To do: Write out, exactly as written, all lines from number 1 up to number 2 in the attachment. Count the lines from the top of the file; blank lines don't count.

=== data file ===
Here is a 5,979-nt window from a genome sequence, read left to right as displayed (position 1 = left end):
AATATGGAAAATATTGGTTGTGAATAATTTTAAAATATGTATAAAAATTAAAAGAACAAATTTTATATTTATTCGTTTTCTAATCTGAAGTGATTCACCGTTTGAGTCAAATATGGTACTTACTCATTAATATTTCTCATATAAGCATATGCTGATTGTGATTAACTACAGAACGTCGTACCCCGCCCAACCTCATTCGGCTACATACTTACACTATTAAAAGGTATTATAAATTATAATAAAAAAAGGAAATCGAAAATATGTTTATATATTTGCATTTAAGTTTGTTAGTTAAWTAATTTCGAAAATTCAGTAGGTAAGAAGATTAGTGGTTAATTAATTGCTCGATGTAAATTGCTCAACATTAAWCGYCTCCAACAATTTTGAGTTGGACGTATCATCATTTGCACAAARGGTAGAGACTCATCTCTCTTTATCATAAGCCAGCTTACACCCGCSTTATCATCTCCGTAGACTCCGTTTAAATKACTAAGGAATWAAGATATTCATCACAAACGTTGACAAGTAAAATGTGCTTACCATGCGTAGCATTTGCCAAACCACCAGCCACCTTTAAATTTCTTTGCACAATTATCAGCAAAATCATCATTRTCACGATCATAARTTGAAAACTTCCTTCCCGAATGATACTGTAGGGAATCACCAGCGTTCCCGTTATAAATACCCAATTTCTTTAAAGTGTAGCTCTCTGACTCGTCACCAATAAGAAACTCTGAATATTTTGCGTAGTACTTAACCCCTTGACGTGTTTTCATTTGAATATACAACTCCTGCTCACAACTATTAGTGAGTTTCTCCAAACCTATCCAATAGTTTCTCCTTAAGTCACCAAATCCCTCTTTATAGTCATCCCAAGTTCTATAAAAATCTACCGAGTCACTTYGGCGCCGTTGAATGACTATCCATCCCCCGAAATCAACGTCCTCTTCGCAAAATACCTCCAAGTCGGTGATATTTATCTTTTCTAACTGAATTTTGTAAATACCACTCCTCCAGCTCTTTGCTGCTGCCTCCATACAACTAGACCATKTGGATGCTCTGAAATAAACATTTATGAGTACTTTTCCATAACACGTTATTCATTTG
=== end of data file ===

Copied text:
Here is a 5,979-nt window from a genome sequence, read left to right as displayed (position 1 = left end):
AATATGGAAAATATTGGTTGTGAATAATTTTAAAATATGTATAAAAATTAAAAGAACAAATTTTATATTTATTCGTTTTCTAATCTGAAGTGATTCACCGTTTGAGTCAAATATGGTACTTACTCATTAATATTTCTCATATAAGCATATGCTGATTGTGATTAACTACAGAACGTCGTACCCCGCCCAACCTCATTCGGCTACATACTTACACTATTAAAAGGTATTATAAATTATAATAAAAAAAGGAAATCGAAAATATGTTTATATATTTGCATTTAAGTTTGTTAGTTAAWTAATTTCGAAAATTCAGTAGGTAAGAAGATTAGTGGTTAATTAATTGCTCGATGTAAATTGCTCAACATTAAWCGYCTCCAACAATTTTGAGTTGGACGTATCATCATTTGCACAAARGGTAGAGACTCATCTCTCTTTATCATAAGCCAGCTTACACCCGCSTTATCATCTCCGTAGACTCCGTTTAAATKACTAAGGAATWAAGATATTCATCACAAACGTTGACAAGTAAAATGTGCTTACCATGCGTAGCATTTGCCAAACCACCAGCCACCTTTAAATTTCTTTGCACAATTATCAGCAAAATCATCATTRTCACGATCATAARTTGAAAACTTCCTTCCCGAATGATACTGTAGGGAATCACCAGCGTTCCCGTTATAAATACCCAATTTCTTTAAAGTGTAGCTCTCTGACTCGTCACCAATAAGAAACTCTGAATATTTTGCGTAGTACTTAACCCCTTGACGTGTTTTCATTTGAATATACAACTCCTGCTCACAACTATTAGTGAGTTTCTCCAAACCTATCCAATAGTTTCTCCTTAAGTCACCAAATCCCTCTTTATAGTCATCCCAAGTTCTATAAAAATCTACCGAGTCACTTYGGCGCCGTTGAATGACTATCCATCCCCCGAAATCAACGTCCTCTTCGCAAAATACCTCCAAGTCGGTGATATTTATCTTTTCTAACTGAATTTTGTAAATACCACTCCTCCAGCTCTTTGCTGCTGCCTCCATACAACTAGACCATKTGGATGCTCTGAAATAAACATTTATGAGTACTTTTCCATAACACGTTATTCATTTG